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review 2015-08-29 20:51
'The Museum of Innocence' by Orhan Pamuk
The museum of innocence - Orhan Pamuk

This book immediately grabbed me as I read its first pages, and I enjoyed it from beginning to end. It is a story about a young man who falls in love with a beautiful woman but spoils everything. Most of the book is about his regret at what happened and his efforts to regain the love of the woman who he comes to idolize, even creating a private 'museum' of memorabilia associated with her. The only problem I had was (maybe because the book is written in the first person) thinking the protagonist was Orhan Pamuk (the author) and getting confused when Orhan himself appeared in the book as a minor character. I then had to backtrack and re-read a lot of it to correct my misapprehension! But. nevertheless, a wonderful book that I would recommend to anyone who is or has experienced that kind of 'lovesickness' for someone.

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review SPOILER ALERT! 2014-08-15 15:43
How to feel in love without an object
The museum of innocence - Orhan Pamuk

I first heard of this book when during my time in Istanbul I was taken to the Museum of Innocence, after which the book is named. By the time we had to leave (it was an organised excursion), I had only managed to see around five exhibits and I had a lump in my throat. I was still working on it on my return flight.


What I really like about this love story is how it recognises the importance of the idea of time to love. Those who have experienced love will be able to point out how it is the stretching and the shortening of time that defines it so well, and The Museum of Innocence repeatedly insists that the only way that love can be seen in time is in moments. To some extent this reminds me of Love in the Time of Cholera, which also relied on time to express the idea of love. Pamuk's character starts collecting objects and describing places (the novel is set in Istanbul) to talk about his love when it sees no action - after all, Kemal spends around eight years visiting a flat to dine and then watch television in the company of his beloved, her husband and her parents. This love extends to his collection and to his city, when the story stops being about Kemal and Fusun and makes you realise - or remember - the comforting capability of human nature.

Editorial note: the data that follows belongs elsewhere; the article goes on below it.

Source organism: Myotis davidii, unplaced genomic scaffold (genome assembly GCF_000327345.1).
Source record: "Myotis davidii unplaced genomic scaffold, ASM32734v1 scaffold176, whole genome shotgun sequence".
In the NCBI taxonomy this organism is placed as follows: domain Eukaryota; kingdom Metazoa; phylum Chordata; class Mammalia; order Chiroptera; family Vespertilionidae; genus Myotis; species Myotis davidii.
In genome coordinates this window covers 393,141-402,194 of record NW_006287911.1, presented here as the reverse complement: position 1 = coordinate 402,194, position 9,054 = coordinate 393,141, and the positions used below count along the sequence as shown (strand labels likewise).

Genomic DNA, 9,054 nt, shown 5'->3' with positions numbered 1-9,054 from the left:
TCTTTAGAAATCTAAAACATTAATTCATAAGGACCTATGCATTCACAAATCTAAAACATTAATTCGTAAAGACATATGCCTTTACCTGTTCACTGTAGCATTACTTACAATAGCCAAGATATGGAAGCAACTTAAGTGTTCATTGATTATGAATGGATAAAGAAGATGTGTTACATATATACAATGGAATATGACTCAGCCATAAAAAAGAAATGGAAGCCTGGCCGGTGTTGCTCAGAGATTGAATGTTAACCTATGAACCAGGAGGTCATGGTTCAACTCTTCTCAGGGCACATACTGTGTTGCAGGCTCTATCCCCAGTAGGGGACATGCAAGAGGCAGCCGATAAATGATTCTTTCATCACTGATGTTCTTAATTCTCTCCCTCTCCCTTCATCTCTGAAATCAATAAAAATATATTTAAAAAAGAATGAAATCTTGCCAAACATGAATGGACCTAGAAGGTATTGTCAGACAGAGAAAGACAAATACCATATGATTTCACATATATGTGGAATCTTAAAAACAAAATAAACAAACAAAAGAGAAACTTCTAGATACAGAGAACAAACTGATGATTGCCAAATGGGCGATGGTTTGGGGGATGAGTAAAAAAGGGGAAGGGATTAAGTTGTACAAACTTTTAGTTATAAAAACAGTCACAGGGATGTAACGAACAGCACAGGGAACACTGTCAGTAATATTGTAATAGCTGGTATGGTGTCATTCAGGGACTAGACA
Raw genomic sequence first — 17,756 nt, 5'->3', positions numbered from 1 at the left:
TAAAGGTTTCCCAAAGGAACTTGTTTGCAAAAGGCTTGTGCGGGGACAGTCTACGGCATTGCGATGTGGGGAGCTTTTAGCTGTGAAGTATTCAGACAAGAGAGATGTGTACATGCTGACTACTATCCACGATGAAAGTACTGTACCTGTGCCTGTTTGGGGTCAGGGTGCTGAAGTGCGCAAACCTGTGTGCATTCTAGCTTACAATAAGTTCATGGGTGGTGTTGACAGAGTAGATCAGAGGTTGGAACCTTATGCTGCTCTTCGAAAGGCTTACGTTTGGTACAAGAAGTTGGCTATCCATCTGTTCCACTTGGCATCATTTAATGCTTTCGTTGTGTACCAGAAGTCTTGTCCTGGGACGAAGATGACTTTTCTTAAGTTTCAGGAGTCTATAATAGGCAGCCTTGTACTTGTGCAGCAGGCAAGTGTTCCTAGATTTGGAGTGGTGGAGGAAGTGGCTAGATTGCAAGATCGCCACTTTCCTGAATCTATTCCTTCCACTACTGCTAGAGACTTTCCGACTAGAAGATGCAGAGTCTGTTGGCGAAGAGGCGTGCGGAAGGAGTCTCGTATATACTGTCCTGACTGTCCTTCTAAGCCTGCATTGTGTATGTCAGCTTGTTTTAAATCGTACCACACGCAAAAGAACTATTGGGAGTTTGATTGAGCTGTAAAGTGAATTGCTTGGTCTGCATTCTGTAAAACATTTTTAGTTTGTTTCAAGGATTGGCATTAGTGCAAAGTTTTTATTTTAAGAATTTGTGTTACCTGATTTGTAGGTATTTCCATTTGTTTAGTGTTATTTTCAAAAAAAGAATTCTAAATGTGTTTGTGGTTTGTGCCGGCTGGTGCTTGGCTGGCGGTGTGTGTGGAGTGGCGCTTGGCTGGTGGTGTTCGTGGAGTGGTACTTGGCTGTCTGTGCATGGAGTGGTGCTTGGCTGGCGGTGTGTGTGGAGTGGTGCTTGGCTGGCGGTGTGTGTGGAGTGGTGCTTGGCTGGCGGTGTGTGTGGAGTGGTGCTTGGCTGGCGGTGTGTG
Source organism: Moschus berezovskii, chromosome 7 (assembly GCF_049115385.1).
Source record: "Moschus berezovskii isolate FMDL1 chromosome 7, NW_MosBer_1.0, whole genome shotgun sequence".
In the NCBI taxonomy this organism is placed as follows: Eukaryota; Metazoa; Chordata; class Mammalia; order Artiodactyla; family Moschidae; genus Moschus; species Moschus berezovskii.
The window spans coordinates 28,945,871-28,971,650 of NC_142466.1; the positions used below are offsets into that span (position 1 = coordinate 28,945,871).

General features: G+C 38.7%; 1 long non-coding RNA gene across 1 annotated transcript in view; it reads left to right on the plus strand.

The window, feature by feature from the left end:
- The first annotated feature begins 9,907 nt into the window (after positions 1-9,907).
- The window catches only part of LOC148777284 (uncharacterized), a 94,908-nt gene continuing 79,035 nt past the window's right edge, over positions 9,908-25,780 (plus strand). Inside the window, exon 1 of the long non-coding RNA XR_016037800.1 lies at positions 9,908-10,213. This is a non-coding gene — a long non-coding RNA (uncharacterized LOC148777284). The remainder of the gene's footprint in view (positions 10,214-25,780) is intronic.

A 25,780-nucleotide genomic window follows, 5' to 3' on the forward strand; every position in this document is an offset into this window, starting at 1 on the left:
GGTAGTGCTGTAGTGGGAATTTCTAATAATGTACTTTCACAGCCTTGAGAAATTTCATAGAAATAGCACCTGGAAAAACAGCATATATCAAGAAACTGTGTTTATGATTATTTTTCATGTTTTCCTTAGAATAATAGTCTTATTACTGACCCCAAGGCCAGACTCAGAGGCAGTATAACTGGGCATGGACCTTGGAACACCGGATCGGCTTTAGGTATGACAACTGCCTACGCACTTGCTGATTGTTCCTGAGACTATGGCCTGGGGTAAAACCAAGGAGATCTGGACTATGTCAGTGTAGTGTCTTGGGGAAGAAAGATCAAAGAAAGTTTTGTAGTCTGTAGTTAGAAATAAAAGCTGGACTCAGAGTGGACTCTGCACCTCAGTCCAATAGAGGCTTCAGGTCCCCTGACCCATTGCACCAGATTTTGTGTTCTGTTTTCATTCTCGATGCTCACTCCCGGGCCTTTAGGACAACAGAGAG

It's a good book to remember when you next are tempted to feel alone. You know that Alan Bennett quote from the Waterstone's billboards - "The best moments in reading are when you come across something – a thought, a feeling, a way of looking at things – which you had thought special and particular to you. And now, here it is, set down by someone else, a person you have never met, someone even who is long dead. And it is as if a hand has come out, and taken yours." Ah, this is it.


By the way, I was baffled by the Guardian quote on the front, saying 'An enthralling, immensely enjoyable piece of storytelling'. It is not strictly speaking incorrect, but 'enthralling', 'immensely enjoyable' and 'storytelling' are not the words that come to mind after reading this book.

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text 2013-11-13 18:27
Interminable potboiler.
The Museum of Innocence - Orhan Pamuk,Maureen Freely

Quite enjoying it though. But 750 odd pages? Send me a liferaft!

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review SPOILER ALERT! 2013-09-07 10:03
A compelling book
The Museum of Innocence - Orhan Pamuk,Maureen Freely

I bought this book after finishing Istanbul Memories of a City as I wanted to continue to stay in Istanbul and learn more about the city. I had just visited Istanbul in February this year and was so mesmerized by it that I wanted to learn more, continue to dig my mind into it. While Istanbul Memories of a City reads more like a biography the museum of innocence is a fiction narrated by Kemal, over a 30 years life span. This book had me hooked in a strange way, I wanted to give up on reading it, as I had the feeling that nothing was happening, page after page it sounded too predictable and it kind of drove me insane that nothing ever happened between the two protagonists, Kemal and Füsün for so long, in a way I found Kemal's obsession with Füsün similar to the one of the Princesse de Clèves by Madame de Lafayette  that I had to study in French literature.  Somehow each time I told myself I can't take this any more,  how can Kemal be so passive, accept to give up on his free will, become so dominated but is he really? Orhan Pamuk manages to intrigue the reader and creates a kind of similar obsession that Kemal is experiencing, somehow it is fantastic writing, it is a courting that goes on for years, in a society where everything goes really fast, Ohran Pamuk slowed everything down, pacing the story to the rhythmic beat of a heart, creating expectations and slugging the whole story down again and again. I still can't say if I loved or hated this book, it will not leave you blasé, it will unsettle you,  create discomfort and will remain as a very strong memory, something which rarely happens with a book.

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review 2013-04-07 10:40
The Museum of Innocence
The Museum of Innocence - Orhan Pamuk,Maureen Freely A pesar de que una odia al personaje principal, es una historia compleja, donde no hay blancos ni negros sino muchos tonos de grises. Amor, desesperación, sueños, todo enmarcado en la vida cosmopolita de Estambul de mediados del siglo XX. El uso que hace Pamuk del lenguaje es maravilloso (sospecho que también el traductor tiene mucho que ver).
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